US citizenship used to be treasured. Motivated people from around the world longed to gain entry to the US to enhance freedom and the opportunity to better themselves. For many, the US still looks promising relative to where they currently live.
For those of us that live here and have witnessed the changes, the US is no longer the country that we knew. Many are looking for alternative places to live, sensing that matters are about to get much worse here. Many have already left and renounced US citizenship with more going through this process.
Simon Black expresses at once our luck in being born here and the notion that it is no longer the same land of opportunity for our kids and grandkids:
Citizenship is a funny thing. We’re born, and we’re citizens of a country. It’s a complete accident that we have absolutely no control over.
Think about it: In many countries, simply by virtue of being born, you might have been signed up for a lifetime of obligations and responsibilities — taxation, military service, paying down debt inherited from previous generations, and so on… none of which you volunteered for.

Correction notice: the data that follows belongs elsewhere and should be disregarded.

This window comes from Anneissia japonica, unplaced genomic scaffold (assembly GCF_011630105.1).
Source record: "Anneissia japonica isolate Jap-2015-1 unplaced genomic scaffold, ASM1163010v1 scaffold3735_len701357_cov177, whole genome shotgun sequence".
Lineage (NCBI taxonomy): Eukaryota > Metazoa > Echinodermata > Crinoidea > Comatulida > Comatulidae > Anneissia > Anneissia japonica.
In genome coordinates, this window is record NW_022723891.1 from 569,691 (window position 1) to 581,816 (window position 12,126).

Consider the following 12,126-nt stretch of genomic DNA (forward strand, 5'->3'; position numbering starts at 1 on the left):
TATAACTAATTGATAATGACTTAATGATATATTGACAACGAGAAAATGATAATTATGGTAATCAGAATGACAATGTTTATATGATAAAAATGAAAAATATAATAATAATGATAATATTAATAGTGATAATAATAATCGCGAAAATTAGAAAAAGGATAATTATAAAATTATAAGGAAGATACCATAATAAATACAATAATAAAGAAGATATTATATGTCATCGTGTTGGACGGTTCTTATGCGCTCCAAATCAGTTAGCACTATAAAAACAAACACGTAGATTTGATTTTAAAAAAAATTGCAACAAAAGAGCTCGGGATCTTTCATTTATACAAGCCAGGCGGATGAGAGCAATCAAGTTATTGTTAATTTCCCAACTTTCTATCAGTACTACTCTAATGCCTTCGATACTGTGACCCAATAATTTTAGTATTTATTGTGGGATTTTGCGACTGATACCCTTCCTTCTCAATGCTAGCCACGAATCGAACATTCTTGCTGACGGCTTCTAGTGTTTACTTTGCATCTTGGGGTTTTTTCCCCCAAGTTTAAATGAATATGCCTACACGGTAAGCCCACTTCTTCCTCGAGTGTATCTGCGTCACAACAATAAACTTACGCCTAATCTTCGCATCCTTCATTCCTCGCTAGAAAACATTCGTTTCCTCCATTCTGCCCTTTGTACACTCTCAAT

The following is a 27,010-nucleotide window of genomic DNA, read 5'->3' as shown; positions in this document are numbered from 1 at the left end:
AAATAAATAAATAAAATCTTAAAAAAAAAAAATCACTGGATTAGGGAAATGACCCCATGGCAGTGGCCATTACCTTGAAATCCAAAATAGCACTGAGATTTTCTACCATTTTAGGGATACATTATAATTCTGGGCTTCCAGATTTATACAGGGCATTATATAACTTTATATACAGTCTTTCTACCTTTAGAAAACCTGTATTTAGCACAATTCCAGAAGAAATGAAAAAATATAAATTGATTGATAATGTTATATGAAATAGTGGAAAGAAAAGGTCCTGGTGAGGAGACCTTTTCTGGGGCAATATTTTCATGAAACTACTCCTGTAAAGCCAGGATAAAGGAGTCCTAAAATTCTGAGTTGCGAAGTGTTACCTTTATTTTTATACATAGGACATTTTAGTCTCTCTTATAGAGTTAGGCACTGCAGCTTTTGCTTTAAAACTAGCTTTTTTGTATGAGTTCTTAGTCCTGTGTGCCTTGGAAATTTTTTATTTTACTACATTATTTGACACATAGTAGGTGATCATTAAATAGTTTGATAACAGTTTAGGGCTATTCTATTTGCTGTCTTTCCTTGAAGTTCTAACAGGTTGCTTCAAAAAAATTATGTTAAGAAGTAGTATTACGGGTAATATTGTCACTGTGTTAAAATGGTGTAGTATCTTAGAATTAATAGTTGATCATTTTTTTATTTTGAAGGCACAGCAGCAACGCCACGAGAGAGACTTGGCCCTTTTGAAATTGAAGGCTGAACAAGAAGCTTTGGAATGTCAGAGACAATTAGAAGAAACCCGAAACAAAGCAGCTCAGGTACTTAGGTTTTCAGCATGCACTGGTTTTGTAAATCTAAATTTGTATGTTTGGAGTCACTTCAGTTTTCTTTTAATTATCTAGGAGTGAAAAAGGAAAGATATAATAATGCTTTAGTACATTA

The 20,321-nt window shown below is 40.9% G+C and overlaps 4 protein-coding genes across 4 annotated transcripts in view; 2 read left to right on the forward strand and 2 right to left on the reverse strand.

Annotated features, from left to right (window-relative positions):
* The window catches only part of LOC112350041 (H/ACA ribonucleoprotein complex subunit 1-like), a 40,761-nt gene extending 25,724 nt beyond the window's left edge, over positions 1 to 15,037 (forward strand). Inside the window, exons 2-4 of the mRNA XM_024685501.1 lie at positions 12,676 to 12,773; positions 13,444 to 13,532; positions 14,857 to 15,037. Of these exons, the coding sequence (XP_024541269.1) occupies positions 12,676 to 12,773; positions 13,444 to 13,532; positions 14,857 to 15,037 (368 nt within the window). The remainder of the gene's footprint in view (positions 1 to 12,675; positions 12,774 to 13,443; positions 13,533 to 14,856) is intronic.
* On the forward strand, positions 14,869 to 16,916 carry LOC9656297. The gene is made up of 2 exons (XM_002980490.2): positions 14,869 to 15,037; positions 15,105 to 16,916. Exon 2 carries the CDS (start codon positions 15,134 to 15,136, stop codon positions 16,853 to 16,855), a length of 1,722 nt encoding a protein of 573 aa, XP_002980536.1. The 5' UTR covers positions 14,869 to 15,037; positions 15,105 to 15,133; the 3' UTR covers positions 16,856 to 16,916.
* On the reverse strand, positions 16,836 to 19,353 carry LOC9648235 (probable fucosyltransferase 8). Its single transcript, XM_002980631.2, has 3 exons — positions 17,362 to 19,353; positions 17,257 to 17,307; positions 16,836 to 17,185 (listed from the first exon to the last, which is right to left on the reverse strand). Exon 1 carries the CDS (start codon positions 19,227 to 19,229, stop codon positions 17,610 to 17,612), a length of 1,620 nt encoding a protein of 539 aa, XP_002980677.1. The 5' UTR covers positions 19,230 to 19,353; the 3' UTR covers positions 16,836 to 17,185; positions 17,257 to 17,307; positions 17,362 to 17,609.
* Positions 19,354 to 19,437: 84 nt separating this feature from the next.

It’s a bizarre system… thrusting obligations onto human beings because they happened to be born on a particular piece of dirt.
In some cases, though, you can use this system to your advantage. Because, while you can’t control where you were born, you can absolutely control where your children are born. And if you strategically select the birthplace of your children, you can set them up for a lifetime of benefits.
Unfortunately most of us do not or did not think in such terms when we had the opportunity to act. But it is not too late to make your offspring aware of what is happening to this country and to consider opportunities to gain a dual citizenship. For those whose employment is not tied to the US physically (artists, writers, telecommunicating workers, etc.), start exploring alternatives.